The headline finding is that clinician gestalt is not that great. Gestalt sensitivity was 65.6% and specificity was 63.8%. PPV and NPV were 34.9% and 86.2% respectively. However, this is not that different from the objective scoring systems (TASH, McLaughlin, ABC) as these also perform poorly in this setting. There’s a nice ROC curve showing this in the paper (Fig 2 which we can’t reproduce here). The TASH score appears to be the best performing test, but there is little clinically significant difference between the scores. To some extent this is to be expected. Although Gestalt is being compared to objective score the information being processed by the trauma attending will include some of the factors included in those objective scores (SBP for example). So Gestalt incorporates objective data plus other information, it is not a separate entity in decision making.
The authors looked at those patients who ‘fool us’. Those patients who are are Gestalt negative but end up with massive transfusion. In keeping with other studies these were a mixed group, but were more often bleeding into the pelvis with less deviation in initial lab tests.
Concerns, issues and future questions
There are a number of problems with papers like this.
Simply asking the question during the study may have precipitated the attending to activate the massive transfusion policy. The authors mention this as a concern, and also refer to past data showing failure to comply and activate in observational studies leading to worse patient outcome.
Recruitment was an issue. 23% of patients who were eligible did not have the gestalt question asked during the study. Obviously they could not be included in the study. The authors state that they were not statistically different to those included – but we cannot be sure of this.
As this was a sub trial of PROMMTT then the same criteria were used and that may have excluded some patients of interest. Patients with rapid death (within 30 mins) were not included in this study. They might be a group where gestalt may make a difference. Similarly those patients who did not get blood early were not included. This is not therefore all trauma patients and some differences at the extremes may influence results.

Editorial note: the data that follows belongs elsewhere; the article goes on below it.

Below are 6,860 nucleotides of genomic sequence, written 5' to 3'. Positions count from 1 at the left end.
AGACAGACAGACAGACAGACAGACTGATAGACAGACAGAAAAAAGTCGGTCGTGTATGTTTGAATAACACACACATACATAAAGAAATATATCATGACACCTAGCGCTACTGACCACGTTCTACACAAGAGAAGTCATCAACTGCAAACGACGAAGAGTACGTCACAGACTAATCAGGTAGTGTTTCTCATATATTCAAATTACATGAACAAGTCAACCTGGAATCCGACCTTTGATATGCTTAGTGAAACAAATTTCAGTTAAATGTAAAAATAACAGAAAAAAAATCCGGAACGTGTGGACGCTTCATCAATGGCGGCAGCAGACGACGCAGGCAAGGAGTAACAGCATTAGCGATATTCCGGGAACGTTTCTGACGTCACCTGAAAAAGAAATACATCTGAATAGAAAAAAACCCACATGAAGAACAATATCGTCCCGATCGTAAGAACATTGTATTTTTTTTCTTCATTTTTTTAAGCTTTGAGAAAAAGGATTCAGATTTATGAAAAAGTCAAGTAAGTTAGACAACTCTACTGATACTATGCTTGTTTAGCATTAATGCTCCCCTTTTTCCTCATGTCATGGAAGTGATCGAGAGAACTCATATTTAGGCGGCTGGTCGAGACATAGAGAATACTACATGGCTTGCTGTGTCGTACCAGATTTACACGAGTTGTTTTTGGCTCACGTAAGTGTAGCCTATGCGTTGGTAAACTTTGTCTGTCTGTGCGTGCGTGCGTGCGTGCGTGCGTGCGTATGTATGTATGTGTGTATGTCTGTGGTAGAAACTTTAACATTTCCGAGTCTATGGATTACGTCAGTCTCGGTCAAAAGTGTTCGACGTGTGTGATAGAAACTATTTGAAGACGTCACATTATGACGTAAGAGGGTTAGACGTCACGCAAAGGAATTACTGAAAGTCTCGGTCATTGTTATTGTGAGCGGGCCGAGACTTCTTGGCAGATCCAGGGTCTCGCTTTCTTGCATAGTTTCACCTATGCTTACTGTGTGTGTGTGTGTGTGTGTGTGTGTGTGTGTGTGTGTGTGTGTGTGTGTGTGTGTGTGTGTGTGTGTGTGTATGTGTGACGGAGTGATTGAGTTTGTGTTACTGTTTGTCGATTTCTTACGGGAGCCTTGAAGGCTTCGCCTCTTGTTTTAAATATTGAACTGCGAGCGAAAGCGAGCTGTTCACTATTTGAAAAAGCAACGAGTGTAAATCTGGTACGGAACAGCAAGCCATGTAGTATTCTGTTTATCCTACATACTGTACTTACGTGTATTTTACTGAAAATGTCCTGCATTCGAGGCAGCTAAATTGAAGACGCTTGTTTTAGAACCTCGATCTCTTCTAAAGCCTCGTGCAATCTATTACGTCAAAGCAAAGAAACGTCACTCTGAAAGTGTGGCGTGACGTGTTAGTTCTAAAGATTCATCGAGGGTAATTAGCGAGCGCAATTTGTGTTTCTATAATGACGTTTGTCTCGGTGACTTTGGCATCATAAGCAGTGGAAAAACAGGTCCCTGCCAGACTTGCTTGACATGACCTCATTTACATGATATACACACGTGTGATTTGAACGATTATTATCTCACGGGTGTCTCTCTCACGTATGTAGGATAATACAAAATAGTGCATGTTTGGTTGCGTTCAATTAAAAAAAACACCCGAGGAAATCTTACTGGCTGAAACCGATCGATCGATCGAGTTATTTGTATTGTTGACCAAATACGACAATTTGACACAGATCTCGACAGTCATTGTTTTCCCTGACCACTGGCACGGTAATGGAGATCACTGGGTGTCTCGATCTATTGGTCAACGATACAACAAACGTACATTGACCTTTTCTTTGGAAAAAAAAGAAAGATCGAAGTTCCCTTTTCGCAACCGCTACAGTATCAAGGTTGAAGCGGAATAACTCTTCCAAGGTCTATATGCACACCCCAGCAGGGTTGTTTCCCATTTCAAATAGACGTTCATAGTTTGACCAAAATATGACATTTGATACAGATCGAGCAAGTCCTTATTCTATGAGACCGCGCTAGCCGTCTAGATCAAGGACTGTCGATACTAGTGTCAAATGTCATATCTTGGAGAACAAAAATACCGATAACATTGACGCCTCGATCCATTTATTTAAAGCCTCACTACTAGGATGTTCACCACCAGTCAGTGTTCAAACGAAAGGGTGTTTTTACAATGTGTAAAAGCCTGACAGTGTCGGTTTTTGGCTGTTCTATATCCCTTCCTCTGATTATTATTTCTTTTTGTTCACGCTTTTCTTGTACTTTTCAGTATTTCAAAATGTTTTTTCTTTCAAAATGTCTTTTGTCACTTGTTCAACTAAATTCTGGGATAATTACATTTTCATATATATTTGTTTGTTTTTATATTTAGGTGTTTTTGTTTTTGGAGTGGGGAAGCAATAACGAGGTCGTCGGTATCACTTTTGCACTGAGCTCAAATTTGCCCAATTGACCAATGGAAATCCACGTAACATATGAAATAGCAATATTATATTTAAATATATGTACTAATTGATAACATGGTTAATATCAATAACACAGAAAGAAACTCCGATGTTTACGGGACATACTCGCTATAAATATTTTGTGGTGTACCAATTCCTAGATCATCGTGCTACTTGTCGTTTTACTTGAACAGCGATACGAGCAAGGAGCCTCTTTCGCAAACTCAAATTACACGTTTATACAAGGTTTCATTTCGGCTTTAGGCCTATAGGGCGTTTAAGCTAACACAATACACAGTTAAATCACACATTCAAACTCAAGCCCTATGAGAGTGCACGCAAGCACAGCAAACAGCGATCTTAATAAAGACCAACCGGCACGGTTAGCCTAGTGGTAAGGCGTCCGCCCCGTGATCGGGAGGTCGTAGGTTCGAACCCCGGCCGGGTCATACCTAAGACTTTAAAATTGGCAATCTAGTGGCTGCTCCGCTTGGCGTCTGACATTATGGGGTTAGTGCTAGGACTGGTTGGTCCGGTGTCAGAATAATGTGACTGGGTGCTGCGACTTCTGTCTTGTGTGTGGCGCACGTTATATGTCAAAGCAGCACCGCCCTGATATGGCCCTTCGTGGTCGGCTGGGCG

We have an interest in clotting at St.Emlyn’s and would love to see a trial looking at whether early TEG/ROTEM can assist decision making.
So is Gestalt of no use?
I’m not sure we can say that. It appears to be no worse than objective scoring systems and in settings where early imaging/investigation is not available it may be the best available tool.
Perhaps this study reminds me that within the first assessment of all trauma patients I should have my own cognitive check to ask whether the patient in front of me needs a massive transfusion approach. Similarly I now know that relying on myself or on my objective scoring system is unreliable.
This confirms my previous thoughts that we are not great at predicting who will require blood. For me this means that it’s a decision that I must constantly review and reassess for all my trauma patients in the resus room.
References and further reading
2. Trauma! Massive Transfusion at Life in the Fast Lane. Nice review from Chris Nickson on spotting it, managing it and resolving it.
4. McLaughlin score
6. Update on Massive Transfusion Br J Anaesth. 2013 Dec;111 Suppl 1:i71-82. doi: 10.1093/bja/aet376
7. State of the art: massive transfusion. McDaniel LM1, Etchill EW, Raval JS, Neal MD. Transfus Med. 2014 Jun;24(3):138-44. doi: 10.1111/tme.12125.
8. Critical care in emergency department: massive haemorrhage in trauma. Mahambrey T1, Pendry K, Nee A, Bonney S, Nee PA. Emerg Med J. 2013 Jan;30(1):9-14. doi: 10.1136/emermed-2011-201061. Epub 2012 Feb 10.